The thalamus regulates retinoic acid signaling and development of parvalbumin interneurons in postnatal mouse prefrontal cortex

Rachel Larsen, Alatheia Proue, Earl Parker Scott, Matthew Christiansen, Yasushi Nakagawa

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3 Scopus citations

Abstract

GABAergic inhibitory neurons in the prefrontal cortex (PFC) play crucial roles in higher cognitive functions. Despite the link between aberrant development of PFC interneurons and a number of psychiatric disorders, mechanisms underlying the development of these neurons are poorly understood. Here we show that the retinoic acid (RA)-degrading enzyme CYP26B1 (cytochrome P450 family 26, subfamily B, member 1) is transiently expressed in the mouse frontal cortex during postnatal development, and that medial ganglionic eminence (MGE)-derived interneurons, particularly in parvalbumin (PV)-expressing neurons, are the main cell type that has active RA signaling during this period. We found that frontal cortex-specific Cyp26b1 knock-out mice had an increased density of PV-expressing, but not somatostatin-expressing, interneurons in medial PFC, indicating a novel role of RA signaling in controlling PV neuron development. The initiation of Cyp26b1 expression in neonatal PFC coincides with the establishment of connections between the thalamus and the PFC. We found that these connections are required for the postnatal expression of Cyp26b1 in medial PFC. In addition to this regionspecific role in postnatal PFC that regulates RA signaling and PV neuron development, the thalamocortical connectivity had an earlier role in controlling radial dispersion of MGE-derived interneurons throughout embryonic neocortex. In summary, our results suggest that the thalamus plays multiple, temporally separate roles in interneuron development in the PFC.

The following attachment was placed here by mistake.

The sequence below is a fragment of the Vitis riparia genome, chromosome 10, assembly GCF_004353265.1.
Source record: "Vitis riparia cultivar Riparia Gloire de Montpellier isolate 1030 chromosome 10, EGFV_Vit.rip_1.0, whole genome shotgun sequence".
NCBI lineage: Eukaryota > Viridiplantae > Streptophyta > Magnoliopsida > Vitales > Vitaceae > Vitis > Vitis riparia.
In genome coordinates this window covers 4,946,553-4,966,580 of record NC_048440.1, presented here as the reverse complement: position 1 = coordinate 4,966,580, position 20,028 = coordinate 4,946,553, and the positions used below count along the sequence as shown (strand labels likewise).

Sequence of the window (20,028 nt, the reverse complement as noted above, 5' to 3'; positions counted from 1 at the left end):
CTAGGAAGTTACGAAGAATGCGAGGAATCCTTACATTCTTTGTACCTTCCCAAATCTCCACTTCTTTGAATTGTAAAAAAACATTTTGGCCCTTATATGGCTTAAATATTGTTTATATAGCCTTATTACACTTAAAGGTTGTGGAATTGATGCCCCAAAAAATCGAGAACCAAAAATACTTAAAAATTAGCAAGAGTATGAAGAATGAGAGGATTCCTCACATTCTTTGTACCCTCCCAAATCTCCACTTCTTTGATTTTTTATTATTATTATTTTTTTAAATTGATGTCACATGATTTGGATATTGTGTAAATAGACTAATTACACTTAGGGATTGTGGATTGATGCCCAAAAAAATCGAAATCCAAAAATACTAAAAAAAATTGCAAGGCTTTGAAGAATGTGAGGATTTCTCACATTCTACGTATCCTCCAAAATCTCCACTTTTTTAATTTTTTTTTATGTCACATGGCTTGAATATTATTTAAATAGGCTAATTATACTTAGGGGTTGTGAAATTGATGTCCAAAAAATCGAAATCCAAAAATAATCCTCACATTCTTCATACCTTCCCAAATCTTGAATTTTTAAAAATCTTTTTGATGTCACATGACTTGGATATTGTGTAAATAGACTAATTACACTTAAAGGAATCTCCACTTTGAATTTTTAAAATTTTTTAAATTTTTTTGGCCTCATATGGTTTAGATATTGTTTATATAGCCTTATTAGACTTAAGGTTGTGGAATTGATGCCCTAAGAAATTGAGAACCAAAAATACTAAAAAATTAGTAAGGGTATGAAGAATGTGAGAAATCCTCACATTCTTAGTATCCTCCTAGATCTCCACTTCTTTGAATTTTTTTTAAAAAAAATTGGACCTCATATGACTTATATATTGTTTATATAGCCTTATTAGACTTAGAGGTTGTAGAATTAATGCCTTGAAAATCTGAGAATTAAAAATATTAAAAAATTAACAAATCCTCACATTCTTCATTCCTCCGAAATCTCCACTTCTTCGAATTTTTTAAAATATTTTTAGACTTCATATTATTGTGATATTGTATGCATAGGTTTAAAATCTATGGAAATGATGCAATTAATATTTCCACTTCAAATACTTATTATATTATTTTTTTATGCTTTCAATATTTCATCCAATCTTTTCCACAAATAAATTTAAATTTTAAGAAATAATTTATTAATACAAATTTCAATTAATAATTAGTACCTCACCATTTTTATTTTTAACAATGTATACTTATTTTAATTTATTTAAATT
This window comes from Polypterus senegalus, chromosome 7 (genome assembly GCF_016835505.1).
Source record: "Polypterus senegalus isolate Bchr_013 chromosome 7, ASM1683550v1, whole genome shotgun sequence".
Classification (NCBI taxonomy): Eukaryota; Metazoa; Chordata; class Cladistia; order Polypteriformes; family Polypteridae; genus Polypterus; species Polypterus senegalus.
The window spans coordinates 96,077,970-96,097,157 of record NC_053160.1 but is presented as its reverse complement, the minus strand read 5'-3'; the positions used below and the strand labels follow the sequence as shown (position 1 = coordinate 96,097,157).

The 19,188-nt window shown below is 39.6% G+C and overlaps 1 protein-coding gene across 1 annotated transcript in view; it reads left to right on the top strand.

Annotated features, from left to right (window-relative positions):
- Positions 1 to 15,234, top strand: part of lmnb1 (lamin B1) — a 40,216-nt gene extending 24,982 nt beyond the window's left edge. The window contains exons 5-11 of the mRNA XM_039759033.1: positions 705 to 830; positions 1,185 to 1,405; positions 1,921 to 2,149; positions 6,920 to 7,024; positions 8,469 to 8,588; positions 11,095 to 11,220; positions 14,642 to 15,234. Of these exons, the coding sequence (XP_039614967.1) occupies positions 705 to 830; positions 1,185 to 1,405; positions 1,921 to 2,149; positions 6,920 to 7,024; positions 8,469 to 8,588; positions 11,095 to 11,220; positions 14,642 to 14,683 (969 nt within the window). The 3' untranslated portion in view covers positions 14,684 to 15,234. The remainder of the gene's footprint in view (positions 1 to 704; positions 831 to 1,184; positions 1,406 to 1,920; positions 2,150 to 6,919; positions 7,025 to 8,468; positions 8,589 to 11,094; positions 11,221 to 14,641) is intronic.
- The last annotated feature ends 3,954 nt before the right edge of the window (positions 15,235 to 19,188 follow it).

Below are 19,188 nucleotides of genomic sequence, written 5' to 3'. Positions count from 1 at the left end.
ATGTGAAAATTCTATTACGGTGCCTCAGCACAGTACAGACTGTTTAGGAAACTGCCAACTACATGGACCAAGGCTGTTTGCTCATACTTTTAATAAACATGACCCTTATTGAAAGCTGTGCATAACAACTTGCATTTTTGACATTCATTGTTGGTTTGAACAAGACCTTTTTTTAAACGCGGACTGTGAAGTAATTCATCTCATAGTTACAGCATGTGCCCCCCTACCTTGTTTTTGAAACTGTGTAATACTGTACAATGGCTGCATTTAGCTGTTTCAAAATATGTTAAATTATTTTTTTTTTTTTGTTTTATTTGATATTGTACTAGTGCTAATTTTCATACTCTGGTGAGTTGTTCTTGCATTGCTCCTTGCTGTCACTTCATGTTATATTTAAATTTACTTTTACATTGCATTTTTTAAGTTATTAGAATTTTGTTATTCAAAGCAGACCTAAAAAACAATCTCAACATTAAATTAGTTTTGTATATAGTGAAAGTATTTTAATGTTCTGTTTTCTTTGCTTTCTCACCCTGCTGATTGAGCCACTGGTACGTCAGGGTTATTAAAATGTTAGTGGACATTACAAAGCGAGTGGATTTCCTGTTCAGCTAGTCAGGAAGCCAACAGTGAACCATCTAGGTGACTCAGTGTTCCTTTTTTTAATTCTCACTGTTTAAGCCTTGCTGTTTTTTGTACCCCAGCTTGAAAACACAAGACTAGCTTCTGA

Original languageEnglish (US)
Article numbere0018-19.2019
JournaleNeuro
Volume6
Issue number1
DOIs
StatePublished - Jan 1 2019

Bibliographical note

Funding Information:
Received January 14, 2019; accepted February 11, 2019; First published February 25, 2019. The authors declare no competing financial interests. Author contributions: R.L., A.P., E.P.S., M.C., and Y.N. performed research; R.L., A.P., E.P.S., and Y.N. analyzed data; Y.N. designed research; Y.N. contributed unpublished reagents/analytic tools; Y.N. wrote the paper. This work was supported by grants to Y.N. from National Institutes of Health (R21-MH-105759), Brain and Behavior Research Foundation (Essel Investigator), Winston and Maxim Wallin Neuroscience Discovery Fund, and Academic Health Center of the University of Minnesota. *R.L., A.P., and E.P.S. contributed equally to the work. We thank Steven McLoon (University of Minnesota, Minneapolis, MN), Goi-chi Miyoshi (Tokyo Women’s Medical University, Tokyo, Japan), and Timothy Monko (University of Minnesota, Minneapolis, MN) for helpful comments and discussions; Thomas Bao, Samantha Dabruzzi, Shaylene McCue, Morgan McCullough, and Carmen Tso (University of Minnesota, Minneapolis, MN) for technical assistance; and the University of Minnesota Vision Core and Paulo Kofuji for allowing us to use their Olympus confocal microscope. Zachery Werkhoven and Melody Lee (University of Minnesota, Minneapolis, MN) contributed to the initial phase of the project. We also thank Martyn Goulding (Salt Institute, La Jolla, CA) for providing Rosa26stop-TeNT/stop-TeNT mice; Hiroshi Hamada (RIKEN Center for Biosystems Dynamics Research, Kobe, Japan) and Maria Morasso (National Institutes of Health, Bethesda, MD) for providing Cyp26b1flox/flox mice; Eric Turner (University of Washington, Seattle, WA) for providing Syt6Cre/+ mice; Rob Machold for providing Pvalb, Vip, and Sst cDNAs; and John Rubenstein for providing Lhx6 cDNA. Correspondence should be addressed to Yasushi Nakagawa at nakagawa@umn.edu. https://doi.org/10.1523/ENEURO.0018-19.2019 Copyright © 2019 Larsen et al. This is an open-access article distributed under the terms of the Creative Commons Attribution 4.0 International license, which permits unrestricted use, distribution and reproduction in any medium provided that the original work is properly attributed.

Funding Information:
This work was supported by grants to Y.N. from National Institutes of Health (R21-MH-105759), Brain and Behavior Research Foundation (Essel Investigator), Winston and Maxim Wallin Neuroscience Discovery Fund, and Academic Health Center of the University of Minnesota.

Keywords

  • Cyp26b1
  • Interneurons
  • Parvalbumin
  • Prefrontal cortex
  • Retinoic acid
  • Thalamocortical

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